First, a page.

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Full Online Book HomeNonfictionsEthics - Appendix
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Ethics - Appendix Post by :tonyjohn Category :Nonfictions Author :Aristotle Date :May 2012 Read :2178

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Ethics - Appendix

On (Greek: epistaemae), from I. Post. Analyt. chap. i. and ii.

(Such parts only are translated as throw light on the Ethics.)

All teaching, and all intellectual learning, proceeds on the basis of previous knowledge, as will appear on an examination of all. The Mathematical Sciences, and every other system, draw their conclusions in this method. So too of reasonings, whether by syllogism, or induction: for both teach through what is previously known, the former assuming the premisses as from wise men, the latter proving universals from the evidentness of the particulars. In like manner too rhetoricians persuade, either through examples (which amounts to induction), or through enthymemes (which amounts to syllogism).

Well, we suppose that we _know things (in the strict and proper sense of the word) when we suppose ourselves to know the cause by reason of which the thing is to be the cause of it; and that this cannot be otherwise. It is plain that the idea intended to be conveyed by the term _knowing is something of this kind; because they who do not really know suppose themselves thus related to the matter in hand and they who do know really are so that of whatsoever there is properly speaking Knowledge this cannot be otherwise than it is Whether or no there is another way of knowing we will say afterwards, but we do say that we know through demonstration, by which I mean a syllogism apt to produce Knowledge, i.e. in right of which through having it, we know.

If Knowledge then is such as we have described it, the Knowledge produced by demonstrative reasoning must be drawn from premisses _true and _first_, and _incapable of syllogistic proof_, and _better known_, and _prior in order of time_, and _causes of the conclusion_, for so the principles will be akin to the conclusion demonstrated.

(Syllogism, of course there may be without such premisses, but it will not be demonstration because it will not produce knowledge).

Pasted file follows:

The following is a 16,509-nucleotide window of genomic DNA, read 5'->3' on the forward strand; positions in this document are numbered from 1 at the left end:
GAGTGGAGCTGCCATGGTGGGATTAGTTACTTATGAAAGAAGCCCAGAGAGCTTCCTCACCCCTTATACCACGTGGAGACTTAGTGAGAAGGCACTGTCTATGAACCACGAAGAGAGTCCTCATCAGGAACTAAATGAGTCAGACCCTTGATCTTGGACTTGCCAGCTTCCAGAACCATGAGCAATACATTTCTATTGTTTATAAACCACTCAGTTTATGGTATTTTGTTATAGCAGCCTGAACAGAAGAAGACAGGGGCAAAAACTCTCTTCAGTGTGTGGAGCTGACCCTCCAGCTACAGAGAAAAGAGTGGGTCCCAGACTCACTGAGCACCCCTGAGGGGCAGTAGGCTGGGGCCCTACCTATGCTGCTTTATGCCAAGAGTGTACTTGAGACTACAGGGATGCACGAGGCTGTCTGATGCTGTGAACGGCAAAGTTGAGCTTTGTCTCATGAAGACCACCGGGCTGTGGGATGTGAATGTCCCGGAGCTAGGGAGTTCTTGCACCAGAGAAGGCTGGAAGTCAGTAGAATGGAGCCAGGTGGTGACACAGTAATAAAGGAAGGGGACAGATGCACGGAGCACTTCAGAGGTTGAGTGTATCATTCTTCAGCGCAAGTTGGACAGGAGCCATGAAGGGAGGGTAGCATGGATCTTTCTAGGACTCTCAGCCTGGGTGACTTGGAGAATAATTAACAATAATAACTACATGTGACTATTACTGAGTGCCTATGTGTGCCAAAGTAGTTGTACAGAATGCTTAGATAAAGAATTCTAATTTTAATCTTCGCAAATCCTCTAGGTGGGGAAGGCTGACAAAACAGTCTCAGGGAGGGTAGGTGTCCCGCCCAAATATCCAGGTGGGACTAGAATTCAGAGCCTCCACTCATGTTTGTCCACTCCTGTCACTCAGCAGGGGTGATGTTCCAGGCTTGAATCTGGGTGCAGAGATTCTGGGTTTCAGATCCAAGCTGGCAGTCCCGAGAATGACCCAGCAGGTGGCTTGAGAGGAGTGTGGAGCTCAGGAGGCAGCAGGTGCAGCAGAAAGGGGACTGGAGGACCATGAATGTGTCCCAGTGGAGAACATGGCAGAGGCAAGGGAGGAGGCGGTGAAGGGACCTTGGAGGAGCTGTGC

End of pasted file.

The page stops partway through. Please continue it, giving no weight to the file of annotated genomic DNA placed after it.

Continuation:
_True_, they must be, because it is impossible to know that which is not.

_First_, that is indemonstrable, because, if demonstrable, he cannot be said to _know them who has no demonstration of them for knowing such things as are demonstrable is the same as having demonstration of them.

_Causes they must be, and _better known_, and _prior in time, _causes_, because we then know when we are acquainted with the cause, and _prior_, if causes, and _known beforehand_, not merely comprehended in idea but known to exist (The terms prior, and better known, bear two senses for _prior by nature and _prior relatively to ourselves are not the same, nor _better known by nature_, and _better known to us I mean, by _prior and _better known relatively to ourselves_, such things as are nearer to sensation, but abstractedly so such as are further Those are furthest which are most universal those nearest which are particulars, and these are mutually opposed) And by _first_, I mean _principles akin to the conclusion_, for principle means the same as first And the principle or first step in demonstration is a proposition incapable of syllogistic proof, i. e. one to which there is none prior. Now of such syllogistic principles I call that a (Greek: thxsis) which you cannot demonstrate, and which is unnecessary with a view to learning something else. That which is necessary in order to learn something else is an Axiom.

Further, since one is to believe and know the thing by having a syllogism of the kind called demonstration, and what constitutes it to be such is the nature of the premisses, it is necessary not merely to _know before_, but to _know better than the conclusion_, either all or at least some of, the principles, because that which is the cause of a quality inhering in something else always inheres itself more as the cause of our loving is itself more lovable. So, since the principles are the cause of our knowing and behoving we know and believe them more, because by reason of them we know also the conclusion following.

Further: the man who is to have the Knowledge which comes through demonstration must not merely know and believe his principles better than he does his conclusion, but he must believe nothing more firmly than the contradictories of those principles out of which the contrary fallacy may be constructed: since he who _knows_, is to be simply and absolutely infallible.

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